The EU and the United States also issued fresh warnings on Thursday. The EU and foreign ministers of the G-7 global powers called on Lukashenko's regime "to cease immediately its aggressive and exploitative campaign."
U.S. Secretary of State Antony Blinken told reporters on a visit to Nigeria that the U.S. could add to sanctions already imposed on the country.
"This effort to weaponize migration has to stop," he said. "First and foremost, it is doing a terrible injustice to these people that it has victimized by making them pawns."
The Polish border guard said Thursday that 200 migrants were detained after entering the country illegally, part of a group of around 500 who had attempted the crossing. The defense ministry alleged Belarusian special forces had led the attempt, saying they had first carried out reconnaissance and "most likely" damaged the barbed wire fence along the border.
"Then the Belarusians forced the migrants to throw stones at Polish soldiers to distract them. The attempt to cross the border took place several hundred meters away," it said, adding that a family of five people, including three children aged between 7 and 9, had been injured in the incident and were taken to hospital. Polish media say at least 12 migrants have died since the crisis began in August.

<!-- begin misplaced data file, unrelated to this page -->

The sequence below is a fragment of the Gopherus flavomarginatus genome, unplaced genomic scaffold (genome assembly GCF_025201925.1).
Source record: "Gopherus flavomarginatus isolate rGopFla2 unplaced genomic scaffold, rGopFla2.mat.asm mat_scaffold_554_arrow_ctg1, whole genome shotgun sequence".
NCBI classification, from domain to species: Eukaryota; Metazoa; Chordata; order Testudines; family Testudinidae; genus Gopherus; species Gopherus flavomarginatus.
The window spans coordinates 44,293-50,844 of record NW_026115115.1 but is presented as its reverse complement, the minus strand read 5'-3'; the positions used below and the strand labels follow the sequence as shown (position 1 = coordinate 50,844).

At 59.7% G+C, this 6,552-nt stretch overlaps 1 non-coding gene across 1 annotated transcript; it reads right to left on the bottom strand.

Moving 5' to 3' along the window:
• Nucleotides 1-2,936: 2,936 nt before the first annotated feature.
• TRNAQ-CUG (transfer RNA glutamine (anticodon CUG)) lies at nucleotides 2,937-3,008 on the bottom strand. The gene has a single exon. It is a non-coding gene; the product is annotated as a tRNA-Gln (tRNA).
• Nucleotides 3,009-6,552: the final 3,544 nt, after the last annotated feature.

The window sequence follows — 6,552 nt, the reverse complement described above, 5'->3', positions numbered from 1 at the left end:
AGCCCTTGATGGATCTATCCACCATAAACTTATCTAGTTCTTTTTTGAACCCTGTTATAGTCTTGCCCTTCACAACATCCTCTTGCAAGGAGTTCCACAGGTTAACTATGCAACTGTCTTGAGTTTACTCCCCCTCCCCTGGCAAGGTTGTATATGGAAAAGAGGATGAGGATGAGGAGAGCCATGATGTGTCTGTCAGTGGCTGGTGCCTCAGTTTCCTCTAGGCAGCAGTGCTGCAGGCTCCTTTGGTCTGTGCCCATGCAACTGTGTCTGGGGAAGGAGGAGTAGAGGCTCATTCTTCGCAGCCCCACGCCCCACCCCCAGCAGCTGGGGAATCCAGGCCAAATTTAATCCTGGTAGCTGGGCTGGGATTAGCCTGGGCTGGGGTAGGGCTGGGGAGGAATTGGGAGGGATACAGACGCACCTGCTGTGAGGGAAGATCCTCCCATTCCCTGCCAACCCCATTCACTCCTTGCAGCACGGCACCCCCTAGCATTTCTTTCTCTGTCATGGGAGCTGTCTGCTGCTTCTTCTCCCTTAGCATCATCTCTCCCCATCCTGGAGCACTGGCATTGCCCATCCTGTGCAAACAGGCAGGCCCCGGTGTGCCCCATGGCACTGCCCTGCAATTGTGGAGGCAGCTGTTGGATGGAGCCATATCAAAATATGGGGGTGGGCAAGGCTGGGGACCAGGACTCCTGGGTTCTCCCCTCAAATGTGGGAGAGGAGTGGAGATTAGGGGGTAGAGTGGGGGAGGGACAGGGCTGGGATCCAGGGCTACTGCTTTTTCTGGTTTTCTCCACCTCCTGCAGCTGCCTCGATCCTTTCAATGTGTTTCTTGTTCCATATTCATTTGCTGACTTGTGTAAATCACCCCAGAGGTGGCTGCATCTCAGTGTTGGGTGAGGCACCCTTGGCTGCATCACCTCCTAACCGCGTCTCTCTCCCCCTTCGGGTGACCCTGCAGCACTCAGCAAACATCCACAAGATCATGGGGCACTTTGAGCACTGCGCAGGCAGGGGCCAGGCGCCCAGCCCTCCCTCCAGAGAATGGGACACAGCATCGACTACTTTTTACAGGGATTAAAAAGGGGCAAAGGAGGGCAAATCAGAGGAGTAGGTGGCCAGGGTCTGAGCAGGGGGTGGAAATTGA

The president of the European Parliament, David Sassoli, called for "the inhumanity" to stop.
"It is heartbreaking seeing a child die in the cold at the EU's doorstep," he said on Twitter.
Lithuania's President Gitanas Nauseda said the tough stance taken by the EU against Belarusian authorities was paying off.
"We are seeing the first results – the flights organized by the regime from the Middle East are being stopped, and migrants in Belarus are returning home," he said after speaking with his Polish counterpart.